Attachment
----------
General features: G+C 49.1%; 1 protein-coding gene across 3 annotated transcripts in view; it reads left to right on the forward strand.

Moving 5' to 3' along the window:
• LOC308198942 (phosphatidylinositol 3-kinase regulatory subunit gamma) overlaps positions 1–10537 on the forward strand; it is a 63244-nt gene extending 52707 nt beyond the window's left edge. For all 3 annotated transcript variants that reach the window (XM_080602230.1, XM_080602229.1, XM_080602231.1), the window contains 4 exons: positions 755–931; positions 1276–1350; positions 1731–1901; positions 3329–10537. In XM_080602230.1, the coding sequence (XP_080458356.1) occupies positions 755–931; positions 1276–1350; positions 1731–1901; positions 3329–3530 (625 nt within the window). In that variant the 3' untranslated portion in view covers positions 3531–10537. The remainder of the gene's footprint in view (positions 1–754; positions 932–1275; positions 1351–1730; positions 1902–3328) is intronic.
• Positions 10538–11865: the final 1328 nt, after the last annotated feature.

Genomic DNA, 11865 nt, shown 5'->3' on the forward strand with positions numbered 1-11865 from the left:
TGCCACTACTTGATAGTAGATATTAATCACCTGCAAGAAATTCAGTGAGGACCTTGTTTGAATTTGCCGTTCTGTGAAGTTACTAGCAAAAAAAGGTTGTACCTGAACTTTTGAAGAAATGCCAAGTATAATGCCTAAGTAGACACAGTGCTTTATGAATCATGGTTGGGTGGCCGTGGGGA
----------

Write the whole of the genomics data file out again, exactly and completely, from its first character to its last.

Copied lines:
General features: G+C 49.1%; 1 protein-coding gene across 3 annotated transcripts in view; it reads left to right on the forward strand.

Moving 5' to 3' along the window:
• LOC308198942 (phosphatidylinositol 3-kinase regulatory subunit gamma) overlaps positions 1–10537 on the forward strand; it is a 63244-nt gene extending 52707 nt beyond the window's left edge. For all 3 annotated transcript variants that reach the window (XM_080602230.1, XM_080602229.1, XM_080602231.1), the window contains 4 exons: positions 755–931; positions 1276–1350; positions 1731–1901; positions 3329–10537. In XM_080602230.1, the coding sequence (XP_080458356.1) occupies positions 755–931; positions 1276–1350; positions 1731–1901; positions 3329–3530 (625 nt within the window). In that variant the 3' untranslated portion in view covers positions 3531–10537. The remainder of the gene's footprint in view (positions 1–754; positions 932–1275; positions 1351–1730; positions 1902–3328) is intronic.
• Positions 10538–11865: the final 1328 nt, after the last annotated feature.

Genomic DNA, 11865 nt, shown 5'->3' on the forward strand with positions numbered 1-11865 from the left:
TGCCACTACTTGATAGTAGATATTAATCACCTGCAAGAAATTCAGTGAGGACCTTGTTTGAATTTGCCGTTCTGTGAAGTTACTAGCAAAAAAAGGTTGTACCTGAACTTTTGAAGAAATGCCAAGTATAATGCCTAAGTAGACACAGTGCTTTATGAATCATGGTTGGGTGGCCGTGGGGA